During the IVF process, the specialist will examine the level of your hormones, as well as your ovaries, to see whether they are producing any eggs or not. A lot of women take hormones during the initial stage of their treatment, in order to increase egg production – and therefore, improve the chances of conception. Visit ivfauthority.com for more IVF process information.
Most of the time, you may receive GnRH analogs, clomiphene, menotropins, highly purified FSH, urofollitropin, or recombinant human FSH to achieve controlled hyperstimulation of the ovaries. The medicine prescribed will depend on your diagnosis for not being able to conceive (age, genetics, etc.), which is why you might want to pay close attention to what your doctor is telling you.
Induction of ovulation may also be done by using hCG – a hormone that mimics the effect of a normal menstrual cycle’s LH surge. Once the drug is administered, ovulation will be given a kickstart, allowing you to relatively control your cycle. Most of this initial treatment involves a dose of hormones – so bear in mind that you might be experiencing symptoms associated with PMS (Pre-Menstrual Syndrome).
The next stop would be the retrieval of the egg. This is done through transvaginal aspiration, a process where a thin needle is passed through the upper walls.
After that, the fluid is taken out from the follicle that has been identified by the ultrasound – immediately isolating the egg. If your doctor cannot reach the ovaries with a transvaginal ultrasound, they may create an incision near your navel – and then use a small viewing instrument for guiding the needle.
During this process of egg retrieval, you may be given medicine for pain or any kind of discomfort. Once the egg has been retrieved, it will be placed inside a culture dish containing nutritive liquids, and then it will be transferred inside an incubator.
After this, the egg will be fertilized using your partner’s sperm or that of a sperm donor. If your partner is the one with fertility issues, the doctors will be able to identify the most active sperm – which they will inject directly to the egg. This is done for every egg and will all be introduced inside an incubator to produce an embryo.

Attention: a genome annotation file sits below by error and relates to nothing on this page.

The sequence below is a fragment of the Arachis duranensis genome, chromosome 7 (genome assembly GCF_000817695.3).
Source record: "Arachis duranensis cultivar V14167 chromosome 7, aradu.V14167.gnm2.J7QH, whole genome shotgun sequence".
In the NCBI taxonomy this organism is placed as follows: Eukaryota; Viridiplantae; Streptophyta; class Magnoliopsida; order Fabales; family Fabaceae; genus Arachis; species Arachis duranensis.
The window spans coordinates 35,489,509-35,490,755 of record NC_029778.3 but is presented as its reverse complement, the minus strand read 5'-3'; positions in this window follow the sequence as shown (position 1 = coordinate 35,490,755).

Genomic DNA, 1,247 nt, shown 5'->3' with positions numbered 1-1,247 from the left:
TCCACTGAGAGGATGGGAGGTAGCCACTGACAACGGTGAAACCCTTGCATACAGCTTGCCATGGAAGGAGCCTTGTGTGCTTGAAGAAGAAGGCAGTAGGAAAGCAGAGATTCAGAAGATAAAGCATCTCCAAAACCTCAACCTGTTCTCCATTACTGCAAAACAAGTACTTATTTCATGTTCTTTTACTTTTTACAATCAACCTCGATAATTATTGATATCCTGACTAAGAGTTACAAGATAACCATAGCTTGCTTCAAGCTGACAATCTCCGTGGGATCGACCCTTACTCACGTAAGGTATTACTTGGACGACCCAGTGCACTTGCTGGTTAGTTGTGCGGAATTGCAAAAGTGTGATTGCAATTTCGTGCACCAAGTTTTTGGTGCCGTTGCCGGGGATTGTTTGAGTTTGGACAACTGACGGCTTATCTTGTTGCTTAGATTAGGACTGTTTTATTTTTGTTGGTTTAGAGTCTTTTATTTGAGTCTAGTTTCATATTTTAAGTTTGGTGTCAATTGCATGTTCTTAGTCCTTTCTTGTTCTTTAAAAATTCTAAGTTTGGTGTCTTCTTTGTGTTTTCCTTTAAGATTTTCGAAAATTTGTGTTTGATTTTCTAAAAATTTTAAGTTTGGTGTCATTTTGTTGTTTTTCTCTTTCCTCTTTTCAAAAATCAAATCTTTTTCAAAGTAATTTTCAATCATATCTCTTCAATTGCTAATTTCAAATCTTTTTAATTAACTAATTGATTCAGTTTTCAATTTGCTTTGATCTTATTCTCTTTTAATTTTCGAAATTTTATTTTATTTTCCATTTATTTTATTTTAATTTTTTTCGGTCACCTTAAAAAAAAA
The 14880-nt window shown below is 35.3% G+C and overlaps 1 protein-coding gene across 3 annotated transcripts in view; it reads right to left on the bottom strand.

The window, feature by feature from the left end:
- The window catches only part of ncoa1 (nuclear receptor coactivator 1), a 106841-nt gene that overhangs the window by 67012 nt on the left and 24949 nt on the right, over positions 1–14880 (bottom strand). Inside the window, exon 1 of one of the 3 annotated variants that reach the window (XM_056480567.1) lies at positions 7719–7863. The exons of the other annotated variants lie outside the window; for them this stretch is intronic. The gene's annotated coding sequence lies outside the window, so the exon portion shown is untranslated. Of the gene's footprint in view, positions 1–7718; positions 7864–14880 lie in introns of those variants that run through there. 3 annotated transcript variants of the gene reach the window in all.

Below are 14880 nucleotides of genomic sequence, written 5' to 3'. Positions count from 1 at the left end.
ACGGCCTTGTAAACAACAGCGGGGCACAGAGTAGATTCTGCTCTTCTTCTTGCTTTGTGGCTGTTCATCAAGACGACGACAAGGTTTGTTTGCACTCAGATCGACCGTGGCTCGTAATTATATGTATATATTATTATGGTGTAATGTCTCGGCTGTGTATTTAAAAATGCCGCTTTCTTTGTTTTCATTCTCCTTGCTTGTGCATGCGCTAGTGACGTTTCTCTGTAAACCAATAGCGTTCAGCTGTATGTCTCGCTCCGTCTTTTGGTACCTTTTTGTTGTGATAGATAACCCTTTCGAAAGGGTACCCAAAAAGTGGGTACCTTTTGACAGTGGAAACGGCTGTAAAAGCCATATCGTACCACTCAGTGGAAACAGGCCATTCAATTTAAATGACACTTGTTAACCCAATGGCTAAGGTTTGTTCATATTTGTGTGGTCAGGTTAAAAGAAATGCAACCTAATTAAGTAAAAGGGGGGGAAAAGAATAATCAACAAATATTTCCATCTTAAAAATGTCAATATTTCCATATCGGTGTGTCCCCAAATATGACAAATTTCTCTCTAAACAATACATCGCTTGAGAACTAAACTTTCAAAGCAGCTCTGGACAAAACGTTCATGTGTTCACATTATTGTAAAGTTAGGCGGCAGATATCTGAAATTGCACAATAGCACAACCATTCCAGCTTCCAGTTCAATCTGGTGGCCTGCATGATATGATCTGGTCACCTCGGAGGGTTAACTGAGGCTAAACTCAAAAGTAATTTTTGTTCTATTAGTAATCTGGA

During the last stage of the IVF process, the doctor will examine the embryos and select the healthiest one to transfer in the uterus. For this to happen, the embryo will go through a catheter directed into your uterine cavity.
Every invasive medical procedure carries its own risks – and IVF is no exception. Before deciding on approaching IVF, you have to consider the following:
- Miscarriage: A woman that undergoes IVF medical treatment will have the same risk of a miscarriage as someone who tries to conceive naturally. Birth defects can also occur, but the chances are not higher in an IVF-treated person than in a naturally-occurring pregnancy. This is slightly increased by the fact that frozen embryos are used during the treatment, putting the embryo at risk.
- Ectopic Pregnancy: Women undergoing in vitro fertilization have a 2-5% chance of going through an ectopic pregnancy. In this case, the embryo will implant outside your uterus (most of the time in the fallopian tube), preventing the pregnancy from fully forming.
- Ovarian Hyper Stimulation: By using IVF to induce your ovulation, you might be put at risk for ovarian hyperstimulation. This might cause your ovaries to swell – and also hurt. A severe case, on the other hand, is quite a rare occurrence.
- Complications during Retrieval: During the process of retrieving the egg, there is also a risk for complications. Common complications are infections, bleeding, or damage to your bowels. Your doctor should be able to keep a close eye on you so that these circumstances are prevented.
- Multiple Births: If you choose to have more than one egg implanted inside your uterus, you may increase your chance of multiple births. This can lead to early labor, preventing the babies from fully forming, along with lower birth weight.